11 top beauty trends from around the world
Because feline flicks aren’t for everyone
Whilst a staple Australian beauty look often involves bronzed and glowing skin teamed with long fluttery lashes, the beauty scene across the globe differs significantly. As new makeup and beauty trends emerge, from timesavers to new techniques like draping and non-touring, it’s clear that women all over the world are keen to take their beauty looks and know-how to the next level.
Here are the top beauty trends proving most popular in these 11 countries and the celebrities who showed us how to nail each of them, according to a recent marie claire article.
#1 / Doll face in Japan
Makeup artist Jenny Patinkin says that “a rosy blush worn high up under the eyes got its start in the cutting edge Harajuku community, but has quickly become a big trend everywhere in Japan.” The look involves a flush of sheer pink blush under the eyes to make the facial features look rounder, softer and younger. Beauty looks in Japan also tend to sway towards the more eccentric as YouTube star Michelle Phan says “they love the doll-like face, wearing colour contacts, and applying fake lashes daily instead of on special occasions.”
#2 / Glowing and flushed in Korea
“Korea is the beauty innovation hub these days” says Patinkin, with many global trends originating there. Cushion compact foundations are incredibly popular (a trend we’ve seen expand globally) as “they’re a natural extension of the BB and CC cream fad,” says Patinkin. Similarly blush cushion compacts are gaining in popularity as the lightweight formula creates a luminous flush on the cheeks. She also notes that a ‘water’ trend is popular whereby “water thin textures, hydrating mists, skin finishers, water sleeping masks, water encapsulated pigments and raw materials that provide maximum hydration levels” are favoured at the moment.
#3 / Bold lips in Thailand
In Thailand, a beauty look that continues to gain popularity is straight and full shaped brows, as well as brightly coloured lipsticks, which pop in contrast on pale skin, says Phan.
#4 / Bold brows in the UK and Dubai
The adoption of bold brows is a beauty trend that has swept the globe in recent years with the UK and Dubai both embracing the trend the most. The difference between the two countries is that “the UK loves lush brows with a bit of an arch and Dubai prefers a straight, flat look,” says Smashbox Global Makeup Lead Artist Lori Taylor-Davis.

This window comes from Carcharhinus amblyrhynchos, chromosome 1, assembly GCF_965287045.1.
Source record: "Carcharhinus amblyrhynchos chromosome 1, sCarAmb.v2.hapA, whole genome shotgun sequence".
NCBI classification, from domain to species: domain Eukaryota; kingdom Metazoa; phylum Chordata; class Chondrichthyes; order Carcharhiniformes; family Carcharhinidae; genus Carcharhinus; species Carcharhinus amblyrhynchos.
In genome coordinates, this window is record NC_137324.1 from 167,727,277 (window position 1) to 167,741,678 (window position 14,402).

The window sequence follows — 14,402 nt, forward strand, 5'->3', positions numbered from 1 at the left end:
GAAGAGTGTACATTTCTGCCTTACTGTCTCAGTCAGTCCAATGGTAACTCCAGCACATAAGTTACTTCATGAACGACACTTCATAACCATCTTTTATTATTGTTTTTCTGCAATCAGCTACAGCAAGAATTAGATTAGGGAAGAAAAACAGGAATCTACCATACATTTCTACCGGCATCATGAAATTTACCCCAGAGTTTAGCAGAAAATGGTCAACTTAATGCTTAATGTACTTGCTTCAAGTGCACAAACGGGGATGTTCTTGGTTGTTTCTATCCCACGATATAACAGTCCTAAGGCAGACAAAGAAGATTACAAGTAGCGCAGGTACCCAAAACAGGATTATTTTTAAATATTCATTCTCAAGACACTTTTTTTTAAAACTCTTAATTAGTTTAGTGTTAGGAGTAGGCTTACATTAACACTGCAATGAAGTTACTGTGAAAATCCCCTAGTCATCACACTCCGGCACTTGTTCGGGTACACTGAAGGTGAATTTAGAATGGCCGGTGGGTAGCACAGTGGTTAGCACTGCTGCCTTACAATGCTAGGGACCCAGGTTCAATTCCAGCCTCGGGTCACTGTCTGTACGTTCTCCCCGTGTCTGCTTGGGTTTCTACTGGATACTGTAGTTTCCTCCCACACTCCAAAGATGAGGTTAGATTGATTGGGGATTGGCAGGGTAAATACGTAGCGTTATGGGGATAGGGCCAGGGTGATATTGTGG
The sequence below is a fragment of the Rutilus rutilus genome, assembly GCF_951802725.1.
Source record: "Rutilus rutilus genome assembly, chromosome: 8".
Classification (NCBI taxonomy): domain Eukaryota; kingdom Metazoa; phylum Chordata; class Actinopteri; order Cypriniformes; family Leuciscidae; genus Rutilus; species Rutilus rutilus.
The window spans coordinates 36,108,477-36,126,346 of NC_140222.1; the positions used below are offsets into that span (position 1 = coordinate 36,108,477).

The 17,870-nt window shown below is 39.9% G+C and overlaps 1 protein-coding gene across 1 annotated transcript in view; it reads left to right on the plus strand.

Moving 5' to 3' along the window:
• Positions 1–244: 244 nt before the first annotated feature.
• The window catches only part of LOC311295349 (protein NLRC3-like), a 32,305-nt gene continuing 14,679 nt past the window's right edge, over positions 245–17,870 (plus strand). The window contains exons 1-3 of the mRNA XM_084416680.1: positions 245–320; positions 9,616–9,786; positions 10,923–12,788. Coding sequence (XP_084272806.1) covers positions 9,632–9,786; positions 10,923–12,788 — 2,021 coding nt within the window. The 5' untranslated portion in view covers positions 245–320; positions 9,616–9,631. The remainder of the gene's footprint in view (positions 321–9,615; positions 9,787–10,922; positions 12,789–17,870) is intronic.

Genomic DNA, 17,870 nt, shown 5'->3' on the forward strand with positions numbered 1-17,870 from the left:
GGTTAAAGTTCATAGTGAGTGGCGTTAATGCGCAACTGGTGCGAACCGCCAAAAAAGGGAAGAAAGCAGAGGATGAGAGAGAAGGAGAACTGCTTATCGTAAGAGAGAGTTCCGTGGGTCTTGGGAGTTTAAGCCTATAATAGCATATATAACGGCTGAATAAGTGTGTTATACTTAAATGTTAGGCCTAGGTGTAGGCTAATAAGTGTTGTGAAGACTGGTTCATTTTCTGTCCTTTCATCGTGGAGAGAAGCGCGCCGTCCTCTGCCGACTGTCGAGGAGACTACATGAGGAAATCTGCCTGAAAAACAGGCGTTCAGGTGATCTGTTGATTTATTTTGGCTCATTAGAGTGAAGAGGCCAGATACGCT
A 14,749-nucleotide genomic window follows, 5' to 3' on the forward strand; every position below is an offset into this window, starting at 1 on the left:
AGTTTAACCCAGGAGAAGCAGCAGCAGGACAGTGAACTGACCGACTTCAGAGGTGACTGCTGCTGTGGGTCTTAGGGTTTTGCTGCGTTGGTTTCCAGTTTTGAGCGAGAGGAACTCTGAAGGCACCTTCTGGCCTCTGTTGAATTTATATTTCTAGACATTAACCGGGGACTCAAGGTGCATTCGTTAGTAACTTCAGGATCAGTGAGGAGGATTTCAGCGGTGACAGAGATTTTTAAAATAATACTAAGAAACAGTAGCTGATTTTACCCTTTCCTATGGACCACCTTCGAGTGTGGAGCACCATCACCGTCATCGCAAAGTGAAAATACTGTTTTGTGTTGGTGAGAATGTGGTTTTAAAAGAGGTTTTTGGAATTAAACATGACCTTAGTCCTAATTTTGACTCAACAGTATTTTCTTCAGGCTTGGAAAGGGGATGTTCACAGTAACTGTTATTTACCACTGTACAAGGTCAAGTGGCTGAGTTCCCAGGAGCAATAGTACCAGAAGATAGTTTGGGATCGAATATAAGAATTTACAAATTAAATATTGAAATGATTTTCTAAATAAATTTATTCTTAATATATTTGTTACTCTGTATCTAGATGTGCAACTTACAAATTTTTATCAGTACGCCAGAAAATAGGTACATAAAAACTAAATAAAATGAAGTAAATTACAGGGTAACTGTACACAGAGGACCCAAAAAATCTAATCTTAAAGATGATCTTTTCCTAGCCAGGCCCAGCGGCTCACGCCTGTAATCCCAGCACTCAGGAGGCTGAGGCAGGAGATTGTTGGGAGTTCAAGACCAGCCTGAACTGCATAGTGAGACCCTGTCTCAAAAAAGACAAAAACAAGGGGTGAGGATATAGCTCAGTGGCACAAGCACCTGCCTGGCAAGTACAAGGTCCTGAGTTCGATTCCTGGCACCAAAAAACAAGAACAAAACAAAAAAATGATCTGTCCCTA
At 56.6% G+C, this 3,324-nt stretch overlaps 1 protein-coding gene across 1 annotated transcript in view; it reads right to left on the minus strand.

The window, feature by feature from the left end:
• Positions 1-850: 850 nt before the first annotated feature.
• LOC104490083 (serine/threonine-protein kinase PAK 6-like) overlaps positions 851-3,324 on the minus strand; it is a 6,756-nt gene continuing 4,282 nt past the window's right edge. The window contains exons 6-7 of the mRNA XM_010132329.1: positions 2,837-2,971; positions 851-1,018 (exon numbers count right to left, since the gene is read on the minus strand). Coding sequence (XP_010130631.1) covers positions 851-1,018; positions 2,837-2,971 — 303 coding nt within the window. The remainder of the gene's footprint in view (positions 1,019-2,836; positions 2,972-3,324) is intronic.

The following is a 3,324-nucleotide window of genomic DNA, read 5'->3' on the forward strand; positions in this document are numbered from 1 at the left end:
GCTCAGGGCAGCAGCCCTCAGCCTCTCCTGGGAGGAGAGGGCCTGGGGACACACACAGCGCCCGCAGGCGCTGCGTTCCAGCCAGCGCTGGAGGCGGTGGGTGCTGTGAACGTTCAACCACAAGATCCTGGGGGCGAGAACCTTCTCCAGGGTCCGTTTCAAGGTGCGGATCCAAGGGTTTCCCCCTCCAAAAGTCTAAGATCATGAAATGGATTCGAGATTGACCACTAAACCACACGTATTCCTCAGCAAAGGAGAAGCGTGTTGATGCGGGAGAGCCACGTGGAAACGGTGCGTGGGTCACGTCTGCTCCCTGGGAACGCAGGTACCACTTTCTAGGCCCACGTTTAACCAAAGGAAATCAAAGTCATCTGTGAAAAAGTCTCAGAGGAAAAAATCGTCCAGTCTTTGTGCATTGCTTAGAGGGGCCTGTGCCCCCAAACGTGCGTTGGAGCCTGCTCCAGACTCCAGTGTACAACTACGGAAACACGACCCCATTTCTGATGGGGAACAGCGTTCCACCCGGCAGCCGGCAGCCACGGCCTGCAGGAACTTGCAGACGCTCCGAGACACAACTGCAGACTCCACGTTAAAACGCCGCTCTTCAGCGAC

#5 / Lined lower lashes in Brazil
“Women in Brazil typically have thicker, darker upper lash lines, so they are mimicking that by bringing subtle definition and balance to the lower lashes lines,” says Taylor-Davis. She also details how the lower lash line can be defined with either waterproof mascara or a waterproof pencil liner, dotted in between lashes and blended out with a brush to soften the look.
#6 / Coloured liner along the lower lash line in Latin America
Makeup artist Stephanie Flor has noted that within Latina cultures, coloured liner is quickly replacing highlighter under the eyes. A trend she says she hasn’t seen much of in the US.
#7 / Contrasting eyes in India
Patinkin has witnessed a trend in India whereby women are applying “feminine pastel coloured eyeshadow on the lid with a strong contrasting eyeliner in shocking green, electric blue or magenta pink.”
#8 / Greige lips in Sweden
Nude lips have always been, and will continue to be, a popular makeup look across the globe but it is the edgier take on a classic nude lip that is popular in Sweden. Lip products with a grey-beige tone are an “update on the ‘90s look, a neutral cool toned taupe of mauve base with a little touch of a grey undertone,” says Patinkin.
#9 / 3D lashes in Russia
Bold, voluminous lashes have always been a popular trend in Russia but now 3D extreme lashes are the rage according to Patinkin. She says “they’re a super soft, very lightweight synthetic fiber that doesn’t weigh the follicle down as much as mink or other natural hairs, so a ‘bouquet’ can be applied to each natural lash, fanning it out with up to a 6:1 volume ratio instead of the more typical 1:1.”
#10 / Strobing in France
Rather than embracing the contouring movement, French women have tended to sway towards strobing to accentuate different parts of the face instead. Alex Box, Creative Director of Illamasqua told the London Evening Standard that “it’s about using reflection on high planes and points of the face that catch the light to create spotlit areas.” He says “it’s a much more forgiving way to bring focus and shape to the face.”
Image credit: Getty
Kate has worked for BEAUTYcrew since early 2016, first as a contributor, before being named Beauty Writer in 2017. She loves picking the brains of the industry's top experts to get to the bottom of beauty's toughest questions. Bronze eyeshadow palettes are her weakness and she's forever on the hunt for the perfect nude nail polish to suit her fair skin. Her words can also be found in Men's Health magazine.